Downton Abbey And Many Other Programs Are Free With A Strong Antenna

Cable TV is an unaffordable expense for many American households. For others, cable is simply not the place to invest one’s money or time.

Benefitting from the both the cord cutting Gen Y crowd and the budget constrained “working poor” is Antennas Direct, a St. Louis company that expects to double last year’s sales of about 600,000 antennas, according to The Wall Street Journal.

The company’s antennas cost from $50 to $150. The typical customer saves $96 a month by “cutting the cord” on cable or satellite TV.

The number of channels one can receive via antenna depends on the area–there are 90 stations in Los Angeles to about 25 in St. Louis. On average viewers get 30 to 45 channels, many in High Def, as long as they don’t live in a canyon or deep valley and are within 65 miles of a transmitting tower.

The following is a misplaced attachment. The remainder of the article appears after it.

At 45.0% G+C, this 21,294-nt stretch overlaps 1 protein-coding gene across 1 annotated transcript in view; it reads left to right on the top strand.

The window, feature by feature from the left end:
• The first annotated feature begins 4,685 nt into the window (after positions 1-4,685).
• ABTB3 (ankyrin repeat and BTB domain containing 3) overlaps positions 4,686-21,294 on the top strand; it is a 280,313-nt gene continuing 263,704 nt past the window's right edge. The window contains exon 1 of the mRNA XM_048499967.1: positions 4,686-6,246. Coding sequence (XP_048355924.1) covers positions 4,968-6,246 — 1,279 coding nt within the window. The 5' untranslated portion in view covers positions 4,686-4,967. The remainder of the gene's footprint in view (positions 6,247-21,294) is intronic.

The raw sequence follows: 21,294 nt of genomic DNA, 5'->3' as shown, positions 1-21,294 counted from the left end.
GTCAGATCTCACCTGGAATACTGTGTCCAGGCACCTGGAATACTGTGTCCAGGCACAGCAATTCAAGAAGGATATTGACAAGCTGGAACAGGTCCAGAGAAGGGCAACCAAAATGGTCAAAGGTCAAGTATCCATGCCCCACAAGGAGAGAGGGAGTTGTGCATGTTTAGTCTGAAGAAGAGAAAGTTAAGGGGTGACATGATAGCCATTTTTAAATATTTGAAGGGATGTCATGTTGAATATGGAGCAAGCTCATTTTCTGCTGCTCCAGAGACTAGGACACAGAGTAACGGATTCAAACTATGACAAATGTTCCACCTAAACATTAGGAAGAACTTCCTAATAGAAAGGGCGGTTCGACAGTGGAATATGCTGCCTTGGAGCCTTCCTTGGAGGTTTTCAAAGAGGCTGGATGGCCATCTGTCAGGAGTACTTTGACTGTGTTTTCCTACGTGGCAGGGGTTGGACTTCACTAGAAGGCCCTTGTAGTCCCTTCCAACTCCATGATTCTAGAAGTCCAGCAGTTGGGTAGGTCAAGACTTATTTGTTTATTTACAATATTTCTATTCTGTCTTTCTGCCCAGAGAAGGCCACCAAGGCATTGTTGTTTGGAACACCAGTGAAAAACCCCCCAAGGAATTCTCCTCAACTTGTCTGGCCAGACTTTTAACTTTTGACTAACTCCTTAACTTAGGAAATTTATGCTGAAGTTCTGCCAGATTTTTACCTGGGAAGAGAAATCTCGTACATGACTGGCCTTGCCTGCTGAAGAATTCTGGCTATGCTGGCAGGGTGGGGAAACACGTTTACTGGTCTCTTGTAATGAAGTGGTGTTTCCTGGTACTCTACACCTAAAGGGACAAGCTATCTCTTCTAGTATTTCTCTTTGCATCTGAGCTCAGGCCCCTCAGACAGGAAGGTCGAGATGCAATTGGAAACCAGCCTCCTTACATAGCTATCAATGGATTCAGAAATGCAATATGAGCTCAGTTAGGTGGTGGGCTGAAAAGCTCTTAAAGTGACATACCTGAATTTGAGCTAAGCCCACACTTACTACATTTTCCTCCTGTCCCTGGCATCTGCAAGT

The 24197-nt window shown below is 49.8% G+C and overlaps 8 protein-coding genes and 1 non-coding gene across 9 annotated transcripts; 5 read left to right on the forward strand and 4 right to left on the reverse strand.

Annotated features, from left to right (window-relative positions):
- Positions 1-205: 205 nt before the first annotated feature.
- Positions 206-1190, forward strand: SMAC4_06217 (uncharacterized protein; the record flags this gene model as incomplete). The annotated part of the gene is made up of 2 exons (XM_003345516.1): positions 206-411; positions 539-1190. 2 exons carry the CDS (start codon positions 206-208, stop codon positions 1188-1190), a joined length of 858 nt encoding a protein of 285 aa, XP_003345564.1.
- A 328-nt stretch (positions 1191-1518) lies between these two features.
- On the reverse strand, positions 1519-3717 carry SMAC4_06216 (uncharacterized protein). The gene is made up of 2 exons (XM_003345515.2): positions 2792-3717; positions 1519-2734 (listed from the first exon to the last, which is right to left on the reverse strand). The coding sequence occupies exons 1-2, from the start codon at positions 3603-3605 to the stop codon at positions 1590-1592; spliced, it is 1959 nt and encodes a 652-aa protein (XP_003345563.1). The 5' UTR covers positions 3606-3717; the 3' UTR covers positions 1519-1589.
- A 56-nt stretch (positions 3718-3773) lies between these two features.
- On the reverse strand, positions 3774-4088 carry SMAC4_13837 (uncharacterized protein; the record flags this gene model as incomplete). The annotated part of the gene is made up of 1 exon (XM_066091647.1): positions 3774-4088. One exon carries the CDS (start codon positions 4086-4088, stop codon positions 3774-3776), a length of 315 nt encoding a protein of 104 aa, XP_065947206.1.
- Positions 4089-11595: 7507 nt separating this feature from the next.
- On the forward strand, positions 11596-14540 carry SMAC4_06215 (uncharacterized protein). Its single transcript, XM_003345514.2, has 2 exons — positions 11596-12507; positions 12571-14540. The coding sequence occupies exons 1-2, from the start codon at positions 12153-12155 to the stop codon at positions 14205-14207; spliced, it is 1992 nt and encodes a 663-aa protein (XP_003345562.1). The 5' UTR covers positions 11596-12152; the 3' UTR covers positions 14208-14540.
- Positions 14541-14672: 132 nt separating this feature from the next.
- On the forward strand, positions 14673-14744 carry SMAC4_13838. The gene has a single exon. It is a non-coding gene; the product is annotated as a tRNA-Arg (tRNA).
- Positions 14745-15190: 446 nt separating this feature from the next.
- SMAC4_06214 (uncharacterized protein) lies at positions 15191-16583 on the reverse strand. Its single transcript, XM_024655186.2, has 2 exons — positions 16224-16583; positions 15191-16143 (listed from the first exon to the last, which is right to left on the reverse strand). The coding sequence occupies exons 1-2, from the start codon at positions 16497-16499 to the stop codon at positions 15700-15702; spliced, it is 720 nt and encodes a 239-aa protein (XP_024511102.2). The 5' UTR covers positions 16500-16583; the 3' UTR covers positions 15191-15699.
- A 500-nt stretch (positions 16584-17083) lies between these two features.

“It’s not a stretch to think that the broadcast business model will outlive that of cable,” said National Association of Broadcasters spokesman Dennis Wharton.



About David Burn

I wrote my first ad for a political candidate when I was 17 years old. She won her race and I felt the seductive power of advertising for the first time. Today—after working for seven agencies in five states—I am head of brand strategy and creative at Bonehook in Portland, Oregon.